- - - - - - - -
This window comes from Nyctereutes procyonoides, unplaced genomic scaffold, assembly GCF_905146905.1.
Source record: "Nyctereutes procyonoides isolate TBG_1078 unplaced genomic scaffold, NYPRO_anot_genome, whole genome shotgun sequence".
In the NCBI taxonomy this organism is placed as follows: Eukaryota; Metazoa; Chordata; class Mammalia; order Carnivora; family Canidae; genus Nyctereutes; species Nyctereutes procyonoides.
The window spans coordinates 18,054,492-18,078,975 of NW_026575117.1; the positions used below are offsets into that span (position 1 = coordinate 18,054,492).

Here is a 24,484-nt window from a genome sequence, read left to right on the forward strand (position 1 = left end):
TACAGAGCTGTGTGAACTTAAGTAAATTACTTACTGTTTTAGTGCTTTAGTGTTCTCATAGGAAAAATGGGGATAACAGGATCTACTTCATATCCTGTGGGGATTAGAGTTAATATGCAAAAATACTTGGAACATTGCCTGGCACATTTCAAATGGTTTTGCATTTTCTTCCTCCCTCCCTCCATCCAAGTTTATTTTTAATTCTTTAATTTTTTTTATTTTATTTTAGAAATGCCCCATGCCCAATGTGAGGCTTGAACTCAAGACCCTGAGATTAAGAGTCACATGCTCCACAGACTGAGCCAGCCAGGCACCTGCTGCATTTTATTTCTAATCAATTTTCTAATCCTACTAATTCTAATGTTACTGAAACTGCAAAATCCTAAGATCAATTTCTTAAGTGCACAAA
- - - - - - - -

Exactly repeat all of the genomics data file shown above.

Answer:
This window comes from Nyctereutes procyonoides, unplaced genomic scaffold, assembly GCF_905146905.1.
Source record: "Nyctereutes procyonoides isolate TBG_1078 unplaced genomic scaffold, NYPRO_anot_genome, whole genome shotgun sequence".
In the NCBI taxonomy this organism is placed as follows: Eukaryota; Metazoa; Chordata; class Mammalia; order Carnivora; family Canidae; genus Nyctereutes; species Nyctereutes procyonoides.
The window spans coordinates 18,054,492-18,078,975 of NW_026575117.1; the positions used below are offsets into that span (position 1 = coordinate 18,054,492).

Here is a 24,484-nt window from a genome sequence, read left to right on the forward strand (position 1 = left end):
TACAGAGCTGTGTGAACTTAAGTAAATTACTTACTGTTTTAGTGCTTTAGTGTTCTCATAGGAAAAATGGGGATAACAGGATCTACTTCATATCCTGTGGGGATTAGAGTTAATATGCAAAAATACTTGGAACATTGCCTGGCACATTTCAAATGGTTTTGCATTTTCTTCCTCCCTCCCTCCATCCAAGTTTATTTTTAATTCTTTAATTTTTTTTATTTTATTTTAGAAATGCCCCATGCCCAATGTGAGGCTTGAACTCAAGACCCTGAGATTAAGAGTCACATGCTCCACAGACTGAGCCAGCCAGGCACCTGCTGCATTTTATTTCTAATCAATTTTCTAATCCTACTAATTCTAATGTTACTGAAACTGCAAAATCCTAAGATCAATTTCTTAAGTGCACAAA